It is unfortunate that so many diabetics, and some doctors, do not understand that diabetes entails a lot more than elevated blood sugar. In truth, it is an extremely complex disorder involving numerous metabolic pathways. This is why so many organs and tissues are involved in the disease: eyes, blood vessels, nervous system, kidneys, and heart. Interestingly, the disease exercises a profoundly negative sffect on the vascular system.
We have known for a long time that diabetics have a much higher incidence of heart attacks and strokes than the rest of the population.3'5 This appears to be linked to an increased risk of LDL cholesterol oxidizing in their vessels, which means a greatly increased risk of atherosclerosis affecting virtually every blood vessel in the body, especially microscopic vessels.396 Alteration of these microvessels leads to diabetic retinopathy (blindness) and kidney damage.
As we have seen, oxidized LDL cholesterol beneath the endothelium intensely irritates the artery, which responds by thickening its muscle layer and sending fibroblast cells to wall off the inflammation to prevent further damage. The result is a narrowed lumen that significantly slows the flow of blood through the affected artery.
This is the simplified version of a very complex process that involves biochemical reactions involving special enzymes, eicosanoids, cell-adhesion molecules, growth-promoting molecules and metabolic intermediates. What you need to know is that many natural substances have been found to block these destructive reactions and correct various metabolic malfunctions.
Take vitamins C and E and the carotenoids, for example. LDL contains, deep in its core, six vitamin E molecules, which act as built-in protection against oxidation. Normally, this is a very effective mechanism. Vitamin E, for example, can scavenge a powerful free radical called peroxyl ten thousand times more powerfully than it can fat molecules. But, there is a problem. The inner core of the LDL molecule is liquid and can contain free radicals that escape the fat-soluble vitamin E. This is where water-soluble vitamins come into play: vitamin C and carotenoids, both water soluble, can enter this area and neutralize these free radicals, preventing the vitamin E from being oxidized. Once again, this process demonstrates the importance of the antioxidant network, and why you should take all of the antioxidants, not just one or two.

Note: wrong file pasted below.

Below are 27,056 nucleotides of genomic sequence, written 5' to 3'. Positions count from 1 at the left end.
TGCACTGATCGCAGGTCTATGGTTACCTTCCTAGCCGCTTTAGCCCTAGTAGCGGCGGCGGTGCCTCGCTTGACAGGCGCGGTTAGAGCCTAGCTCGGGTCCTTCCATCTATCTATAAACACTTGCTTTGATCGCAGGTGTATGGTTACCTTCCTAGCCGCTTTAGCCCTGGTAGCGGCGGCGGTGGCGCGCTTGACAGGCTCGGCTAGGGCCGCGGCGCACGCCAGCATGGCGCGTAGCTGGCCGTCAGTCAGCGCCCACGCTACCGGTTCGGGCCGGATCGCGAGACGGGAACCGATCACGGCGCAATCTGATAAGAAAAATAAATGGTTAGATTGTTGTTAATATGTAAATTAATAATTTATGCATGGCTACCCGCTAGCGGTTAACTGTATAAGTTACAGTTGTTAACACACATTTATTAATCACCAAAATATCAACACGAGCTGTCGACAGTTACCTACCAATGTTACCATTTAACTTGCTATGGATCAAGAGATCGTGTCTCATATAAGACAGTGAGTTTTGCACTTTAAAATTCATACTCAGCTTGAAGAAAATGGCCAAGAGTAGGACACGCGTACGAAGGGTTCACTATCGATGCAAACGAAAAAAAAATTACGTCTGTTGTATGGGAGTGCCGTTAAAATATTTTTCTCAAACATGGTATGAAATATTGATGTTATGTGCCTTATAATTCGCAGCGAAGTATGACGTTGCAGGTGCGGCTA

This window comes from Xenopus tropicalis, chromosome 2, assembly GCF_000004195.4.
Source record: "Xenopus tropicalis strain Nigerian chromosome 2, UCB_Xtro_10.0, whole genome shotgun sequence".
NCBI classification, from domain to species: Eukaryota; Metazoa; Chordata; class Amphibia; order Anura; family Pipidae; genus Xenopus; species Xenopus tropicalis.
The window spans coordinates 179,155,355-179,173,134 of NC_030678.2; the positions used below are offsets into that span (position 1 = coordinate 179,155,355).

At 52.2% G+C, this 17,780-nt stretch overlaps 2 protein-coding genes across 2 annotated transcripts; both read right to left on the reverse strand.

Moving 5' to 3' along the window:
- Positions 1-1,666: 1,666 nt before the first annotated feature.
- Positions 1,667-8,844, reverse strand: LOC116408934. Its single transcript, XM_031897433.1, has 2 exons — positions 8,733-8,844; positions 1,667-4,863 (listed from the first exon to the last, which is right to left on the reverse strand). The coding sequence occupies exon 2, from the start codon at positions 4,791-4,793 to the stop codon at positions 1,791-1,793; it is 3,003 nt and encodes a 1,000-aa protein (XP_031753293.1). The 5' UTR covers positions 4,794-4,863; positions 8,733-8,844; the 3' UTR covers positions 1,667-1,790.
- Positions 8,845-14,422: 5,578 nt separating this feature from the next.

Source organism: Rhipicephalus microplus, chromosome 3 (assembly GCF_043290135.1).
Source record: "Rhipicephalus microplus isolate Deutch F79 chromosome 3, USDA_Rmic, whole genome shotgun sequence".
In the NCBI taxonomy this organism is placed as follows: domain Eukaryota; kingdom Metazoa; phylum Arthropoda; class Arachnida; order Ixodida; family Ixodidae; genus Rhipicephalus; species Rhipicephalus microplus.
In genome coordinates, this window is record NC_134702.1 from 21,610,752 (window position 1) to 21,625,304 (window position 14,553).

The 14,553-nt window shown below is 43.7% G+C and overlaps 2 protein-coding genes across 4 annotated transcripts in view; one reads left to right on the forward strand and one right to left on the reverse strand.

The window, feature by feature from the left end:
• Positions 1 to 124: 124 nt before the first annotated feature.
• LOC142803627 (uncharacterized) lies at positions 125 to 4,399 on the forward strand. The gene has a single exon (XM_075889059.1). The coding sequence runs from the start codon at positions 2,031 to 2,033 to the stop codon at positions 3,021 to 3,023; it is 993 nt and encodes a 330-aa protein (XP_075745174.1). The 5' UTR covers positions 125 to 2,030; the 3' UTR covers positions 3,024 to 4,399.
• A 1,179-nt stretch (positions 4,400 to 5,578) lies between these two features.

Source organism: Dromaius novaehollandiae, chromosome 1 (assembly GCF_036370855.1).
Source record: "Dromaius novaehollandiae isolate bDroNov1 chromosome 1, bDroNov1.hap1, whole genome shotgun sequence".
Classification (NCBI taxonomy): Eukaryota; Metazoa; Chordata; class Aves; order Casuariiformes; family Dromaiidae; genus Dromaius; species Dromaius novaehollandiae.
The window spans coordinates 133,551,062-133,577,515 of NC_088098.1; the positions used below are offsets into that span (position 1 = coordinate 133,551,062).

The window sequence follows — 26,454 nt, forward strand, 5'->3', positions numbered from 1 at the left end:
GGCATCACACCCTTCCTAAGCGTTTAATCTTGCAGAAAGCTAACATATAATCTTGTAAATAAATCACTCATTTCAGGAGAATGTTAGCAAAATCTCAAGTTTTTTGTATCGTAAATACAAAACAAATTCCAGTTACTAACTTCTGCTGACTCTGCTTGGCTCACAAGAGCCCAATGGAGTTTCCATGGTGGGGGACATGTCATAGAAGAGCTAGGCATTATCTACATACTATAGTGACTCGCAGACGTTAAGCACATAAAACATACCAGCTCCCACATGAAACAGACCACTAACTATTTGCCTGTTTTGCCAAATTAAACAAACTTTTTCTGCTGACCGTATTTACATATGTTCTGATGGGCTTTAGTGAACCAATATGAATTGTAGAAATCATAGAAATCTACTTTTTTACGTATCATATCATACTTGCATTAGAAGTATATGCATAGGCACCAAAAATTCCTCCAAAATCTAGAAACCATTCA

Vitamin E also helps diabetics in other ways. A recent study of diabetics showed that two important metabolic products become elevated when blood glucose levels are high, diacyg-lycerol (DAG) and protein kinase-CB (PKC-B), both of which are associated with severe
Was this article helpful?
Diabetes is a disease that affects the way your body uses food. Normally, your body converts sugars, starches and other foods into a form of sugar called glucose. Your body uses glucose for fuel. The cells receive the glucose through the bloodstream. They then use insulin a hormone made by the pancreas to absorb the glucose, convert it into energy, and either use it or store it for later use. Learn more...